Iran's historic agreement with world powers went into force on January 16, ending a 13-year standoff over Tehran's disputed nuclear programme
Iran's historic agreement with world powers went into force on January 16, ending a 13-year standoff over Tehran's disputed nuclear programme © Majid Asgaripour - Mehr News/AFP/File
Iran's historic agreement with world powers went into force on January 16, ending a 13-year standoff over Tehran's disputed nuclear programme
AFP
Last updated: January 1, 1970

US has met its side of Iran nuclear deal: Moniz

US Energy Secretary Ernest Moniz, an architect of the 2015 Iran nuclear deal, rejected Monday complaints from Tehran that Washington had not met its side of the bargain.

"The United States has done all that was asked of us... and more," Moniz said in Vienna where the accord was struck last July.

"The sanctions that were going to be relieved (under the deal) have been relieved."

The agreement came into force in January after decades of rising tensions.

Under it, Iran dramatically scaled back its nuclear activities, seeking to defuse concerns it would develop atomic weapons.

In return, major powers lifted sanctions imposed in previous years related to Iran's atomic activities.

But others -- for example over Iran's missile programme -- remain in place.

On Thursday at the UN general assembly, Iranian President Hassan Rouhani accused Washington of blocking Iran's access to the international banking system, hurting its ability to conduct international transactions.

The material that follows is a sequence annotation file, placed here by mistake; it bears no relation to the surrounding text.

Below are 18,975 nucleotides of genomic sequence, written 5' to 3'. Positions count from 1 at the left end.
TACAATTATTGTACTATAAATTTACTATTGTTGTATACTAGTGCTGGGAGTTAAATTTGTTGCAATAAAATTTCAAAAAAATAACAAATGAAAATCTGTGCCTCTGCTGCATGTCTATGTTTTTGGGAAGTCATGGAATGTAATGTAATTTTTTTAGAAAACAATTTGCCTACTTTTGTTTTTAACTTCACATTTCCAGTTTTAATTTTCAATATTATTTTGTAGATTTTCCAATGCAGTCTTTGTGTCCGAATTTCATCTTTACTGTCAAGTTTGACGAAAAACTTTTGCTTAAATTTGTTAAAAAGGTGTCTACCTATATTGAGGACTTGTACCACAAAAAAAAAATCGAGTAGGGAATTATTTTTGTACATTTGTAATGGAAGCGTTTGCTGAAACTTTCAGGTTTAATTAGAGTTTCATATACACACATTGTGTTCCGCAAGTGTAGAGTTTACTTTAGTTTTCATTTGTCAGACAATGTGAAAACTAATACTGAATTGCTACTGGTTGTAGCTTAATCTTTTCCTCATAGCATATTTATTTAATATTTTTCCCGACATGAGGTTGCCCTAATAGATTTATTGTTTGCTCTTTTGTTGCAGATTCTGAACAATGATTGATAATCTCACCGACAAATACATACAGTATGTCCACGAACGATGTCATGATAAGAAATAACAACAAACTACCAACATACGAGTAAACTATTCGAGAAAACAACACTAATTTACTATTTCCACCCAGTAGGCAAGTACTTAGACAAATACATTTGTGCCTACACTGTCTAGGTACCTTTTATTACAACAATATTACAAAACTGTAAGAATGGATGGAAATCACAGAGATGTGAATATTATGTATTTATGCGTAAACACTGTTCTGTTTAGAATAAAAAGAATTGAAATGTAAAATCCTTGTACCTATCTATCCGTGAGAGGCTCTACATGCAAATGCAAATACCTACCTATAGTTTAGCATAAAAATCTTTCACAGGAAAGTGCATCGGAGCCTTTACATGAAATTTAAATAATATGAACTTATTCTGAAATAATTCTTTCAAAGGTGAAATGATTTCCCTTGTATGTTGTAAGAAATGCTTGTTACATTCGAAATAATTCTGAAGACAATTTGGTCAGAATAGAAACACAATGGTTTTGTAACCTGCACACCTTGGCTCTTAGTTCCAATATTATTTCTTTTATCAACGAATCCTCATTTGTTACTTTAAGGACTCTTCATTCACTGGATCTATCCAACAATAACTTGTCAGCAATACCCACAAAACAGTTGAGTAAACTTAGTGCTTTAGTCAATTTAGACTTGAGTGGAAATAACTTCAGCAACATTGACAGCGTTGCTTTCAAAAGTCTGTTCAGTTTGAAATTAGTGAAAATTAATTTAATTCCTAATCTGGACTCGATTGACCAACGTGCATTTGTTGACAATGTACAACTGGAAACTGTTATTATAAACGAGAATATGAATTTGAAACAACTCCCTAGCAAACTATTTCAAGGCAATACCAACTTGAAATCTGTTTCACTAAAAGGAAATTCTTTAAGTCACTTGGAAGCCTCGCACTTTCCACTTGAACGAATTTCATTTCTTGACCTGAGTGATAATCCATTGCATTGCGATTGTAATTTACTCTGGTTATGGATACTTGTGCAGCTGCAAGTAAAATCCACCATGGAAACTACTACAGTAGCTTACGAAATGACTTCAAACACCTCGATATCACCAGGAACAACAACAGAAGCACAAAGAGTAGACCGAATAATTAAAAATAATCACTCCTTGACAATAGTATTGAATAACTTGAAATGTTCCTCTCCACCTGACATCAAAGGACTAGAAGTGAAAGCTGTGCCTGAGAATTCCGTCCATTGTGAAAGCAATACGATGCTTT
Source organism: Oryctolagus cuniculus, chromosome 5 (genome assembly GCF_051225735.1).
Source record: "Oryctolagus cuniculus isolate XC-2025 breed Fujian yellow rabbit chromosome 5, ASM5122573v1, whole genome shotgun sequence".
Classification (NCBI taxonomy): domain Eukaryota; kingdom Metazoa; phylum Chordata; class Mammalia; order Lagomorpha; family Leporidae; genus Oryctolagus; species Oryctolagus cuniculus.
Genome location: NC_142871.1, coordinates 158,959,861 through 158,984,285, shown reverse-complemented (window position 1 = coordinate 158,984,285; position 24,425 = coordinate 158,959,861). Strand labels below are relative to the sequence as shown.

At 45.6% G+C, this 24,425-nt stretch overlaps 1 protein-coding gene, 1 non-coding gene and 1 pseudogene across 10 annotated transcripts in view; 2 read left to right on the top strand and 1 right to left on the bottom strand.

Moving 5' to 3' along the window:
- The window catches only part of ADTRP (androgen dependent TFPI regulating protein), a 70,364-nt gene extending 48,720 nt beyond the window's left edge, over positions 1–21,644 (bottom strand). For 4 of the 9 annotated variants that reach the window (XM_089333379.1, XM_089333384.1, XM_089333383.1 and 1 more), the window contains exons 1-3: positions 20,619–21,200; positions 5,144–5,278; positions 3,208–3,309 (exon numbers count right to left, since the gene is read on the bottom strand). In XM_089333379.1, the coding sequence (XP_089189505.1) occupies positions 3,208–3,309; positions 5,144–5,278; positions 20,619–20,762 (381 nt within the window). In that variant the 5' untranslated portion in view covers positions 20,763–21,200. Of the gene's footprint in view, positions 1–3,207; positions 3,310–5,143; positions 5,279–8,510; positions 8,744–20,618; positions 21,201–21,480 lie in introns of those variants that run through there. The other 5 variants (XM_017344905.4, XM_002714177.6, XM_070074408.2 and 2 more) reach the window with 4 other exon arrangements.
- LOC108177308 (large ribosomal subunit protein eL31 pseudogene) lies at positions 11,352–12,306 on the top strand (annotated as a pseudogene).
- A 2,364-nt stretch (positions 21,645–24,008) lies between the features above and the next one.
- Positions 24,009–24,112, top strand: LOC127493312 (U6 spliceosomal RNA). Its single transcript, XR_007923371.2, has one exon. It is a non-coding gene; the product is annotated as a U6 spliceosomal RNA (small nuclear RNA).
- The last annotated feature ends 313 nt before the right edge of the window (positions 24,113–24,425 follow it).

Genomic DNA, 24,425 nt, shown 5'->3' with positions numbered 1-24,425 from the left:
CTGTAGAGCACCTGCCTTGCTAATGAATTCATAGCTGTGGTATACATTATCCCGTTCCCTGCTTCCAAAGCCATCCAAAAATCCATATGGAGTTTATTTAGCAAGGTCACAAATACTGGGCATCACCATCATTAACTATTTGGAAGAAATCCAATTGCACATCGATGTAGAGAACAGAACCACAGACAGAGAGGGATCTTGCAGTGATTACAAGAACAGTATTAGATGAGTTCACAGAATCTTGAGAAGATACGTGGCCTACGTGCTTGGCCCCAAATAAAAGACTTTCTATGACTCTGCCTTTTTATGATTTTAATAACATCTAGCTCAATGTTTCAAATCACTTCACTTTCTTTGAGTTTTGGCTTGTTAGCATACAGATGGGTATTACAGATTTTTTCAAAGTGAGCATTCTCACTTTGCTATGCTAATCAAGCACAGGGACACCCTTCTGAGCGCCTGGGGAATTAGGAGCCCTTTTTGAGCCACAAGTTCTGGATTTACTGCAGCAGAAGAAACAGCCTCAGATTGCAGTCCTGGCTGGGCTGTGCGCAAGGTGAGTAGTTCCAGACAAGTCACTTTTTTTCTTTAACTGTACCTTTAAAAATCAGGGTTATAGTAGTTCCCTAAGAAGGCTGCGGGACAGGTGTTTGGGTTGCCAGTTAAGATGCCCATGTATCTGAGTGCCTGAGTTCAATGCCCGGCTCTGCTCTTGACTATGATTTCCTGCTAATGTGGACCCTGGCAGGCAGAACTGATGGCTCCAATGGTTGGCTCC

"They scare, they frighten the big banks with the threat of potential action by the United States Treasury. This is something that we oppose," Rouhani told reporters later.

Moniz, speaking at the UN atomic agency's annual general conference, said US officials "at their highest levels" have explained in Europe and to banks how to transact with Iran without falling foul of the remaining restrictions.

"The reality is that Iran has opened up quite a few correspondent relationships with banks, but they are smaller to medium-sized banks as opposed to the big global banks, which obviously is important for bigger transactions," Moniz told reporters.

He added that Iranian oil exports were "essentially" back to their pre-sanctions levels, giving Tehran "considerable extra cashflow", and that the country's economic growth has turned positive.

A day before Rouhani's comments, Airbus and Boeing said they had received US licenses to sell planes to Iran Air, clearing the way for the first Western aircraft sales to the country in decades.

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